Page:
Beyond Negative Depictions of Informal Employment: Some Lessons from Moscow

Urban Studies (Impact Factor: 1.28). 01/2007; 44(12):2321-2338. DOI: 10.1080/00420980701540945

ABSTRACT Informal employment is conventionally viewed as residual, marginal and sweatshop-like work that impairs urban economic development and social cohesion. Reporting data from 313 interviews conducted with Moscow households during 2005/06, this negative reading is found to apply to just one segment of the informal labour market in this post-socialist city— namely, informal waged employment. Examining the multiple types of informal employment conducted on an own-account basis, more positive impacts emerge of this sphere as the key seedbed for enterprise development and principal mechanism for delivering community self-help. The outcome is a call for a finer-grained understanding and more nuanced policy approach towards informal employment that recognises its plurality of forms and their varying consequences for economic development and social cohesion.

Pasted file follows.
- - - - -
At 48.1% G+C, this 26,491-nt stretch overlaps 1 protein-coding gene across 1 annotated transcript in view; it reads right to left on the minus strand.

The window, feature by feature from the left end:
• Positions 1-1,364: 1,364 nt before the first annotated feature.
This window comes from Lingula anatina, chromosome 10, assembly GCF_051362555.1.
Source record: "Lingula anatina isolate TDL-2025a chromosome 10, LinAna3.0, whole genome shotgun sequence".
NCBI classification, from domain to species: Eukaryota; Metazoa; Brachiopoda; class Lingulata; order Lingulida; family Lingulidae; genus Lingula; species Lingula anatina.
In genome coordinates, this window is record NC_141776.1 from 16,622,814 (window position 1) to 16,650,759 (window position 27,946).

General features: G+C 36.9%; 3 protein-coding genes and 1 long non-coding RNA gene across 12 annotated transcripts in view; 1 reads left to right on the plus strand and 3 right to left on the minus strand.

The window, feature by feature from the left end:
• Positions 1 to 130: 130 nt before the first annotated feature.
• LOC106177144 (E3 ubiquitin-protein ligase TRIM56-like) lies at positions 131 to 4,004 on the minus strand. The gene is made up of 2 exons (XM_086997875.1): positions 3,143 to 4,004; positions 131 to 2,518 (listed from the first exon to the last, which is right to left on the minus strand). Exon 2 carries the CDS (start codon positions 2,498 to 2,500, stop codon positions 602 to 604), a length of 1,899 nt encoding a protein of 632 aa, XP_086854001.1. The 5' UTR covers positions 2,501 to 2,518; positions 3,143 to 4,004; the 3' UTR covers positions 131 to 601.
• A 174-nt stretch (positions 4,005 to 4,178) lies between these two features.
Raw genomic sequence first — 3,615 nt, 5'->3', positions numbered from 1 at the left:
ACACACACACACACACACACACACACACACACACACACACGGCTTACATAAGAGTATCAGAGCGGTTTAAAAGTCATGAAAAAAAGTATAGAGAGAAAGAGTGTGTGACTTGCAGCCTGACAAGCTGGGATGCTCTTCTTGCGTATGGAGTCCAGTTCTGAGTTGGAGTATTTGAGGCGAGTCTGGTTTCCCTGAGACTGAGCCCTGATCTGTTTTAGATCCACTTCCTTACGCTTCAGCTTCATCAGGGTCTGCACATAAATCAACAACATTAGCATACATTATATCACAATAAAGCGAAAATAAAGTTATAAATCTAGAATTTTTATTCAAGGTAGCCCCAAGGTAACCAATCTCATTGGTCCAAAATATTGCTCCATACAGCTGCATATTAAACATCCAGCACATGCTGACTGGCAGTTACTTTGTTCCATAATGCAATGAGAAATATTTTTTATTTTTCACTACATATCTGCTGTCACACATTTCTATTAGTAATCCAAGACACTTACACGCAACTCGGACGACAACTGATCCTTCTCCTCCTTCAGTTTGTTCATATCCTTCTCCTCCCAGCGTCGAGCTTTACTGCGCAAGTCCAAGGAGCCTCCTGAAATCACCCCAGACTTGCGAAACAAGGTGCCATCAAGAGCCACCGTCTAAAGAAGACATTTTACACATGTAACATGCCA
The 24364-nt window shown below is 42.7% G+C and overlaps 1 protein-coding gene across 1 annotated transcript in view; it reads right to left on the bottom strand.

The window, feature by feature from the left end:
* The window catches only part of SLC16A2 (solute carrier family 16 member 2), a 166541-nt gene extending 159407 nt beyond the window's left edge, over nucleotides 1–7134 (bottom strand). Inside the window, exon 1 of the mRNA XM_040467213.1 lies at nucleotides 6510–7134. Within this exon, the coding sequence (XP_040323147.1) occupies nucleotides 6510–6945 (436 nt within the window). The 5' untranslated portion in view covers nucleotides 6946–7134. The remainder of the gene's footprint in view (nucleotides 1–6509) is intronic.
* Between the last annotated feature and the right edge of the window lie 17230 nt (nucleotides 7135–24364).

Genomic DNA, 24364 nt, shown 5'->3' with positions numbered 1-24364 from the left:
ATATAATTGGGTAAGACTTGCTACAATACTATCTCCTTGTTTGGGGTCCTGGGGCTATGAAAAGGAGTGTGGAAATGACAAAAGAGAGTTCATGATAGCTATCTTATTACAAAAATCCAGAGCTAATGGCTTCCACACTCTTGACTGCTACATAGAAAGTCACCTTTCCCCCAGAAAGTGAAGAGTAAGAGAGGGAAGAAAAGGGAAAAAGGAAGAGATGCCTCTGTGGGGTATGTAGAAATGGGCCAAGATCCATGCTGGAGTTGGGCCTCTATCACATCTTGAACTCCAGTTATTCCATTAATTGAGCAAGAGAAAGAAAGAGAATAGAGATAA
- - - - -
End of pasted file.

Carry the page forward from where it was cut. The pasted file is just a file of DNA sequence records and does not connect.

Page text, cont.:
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    ABSTRACT: Abstract This paper re-evaluates the explanations for informal work in third world cities. Until now, informal work has been theorized either as a residue (modernisation), by-product of contemporary capitalism conducted out of economic necessity (structuralism) or an alternative to formal work chosen due to either an over- burdensome state (neo-liberalism) or for social, redistributive, resistance or identity reasons (post-structuralism). Reporting a study of 80 households in Koforidua in Ghana, this paper finds that although its depiction as a residue is not valid, the other representa- tions of the informal economy are each valid in relation to different types of informal work and varying populations in this third world city, and that only by combining them will a finer-grained and more comprehensive understanding of the diverse nature of the informal economy be achieved. The outcome is a call for more nuanced explanations of the informal economy in other contexts. Keywords Informaleconomy.Livelihoodpractices.Urbandevelopment.Economic development . Ghana
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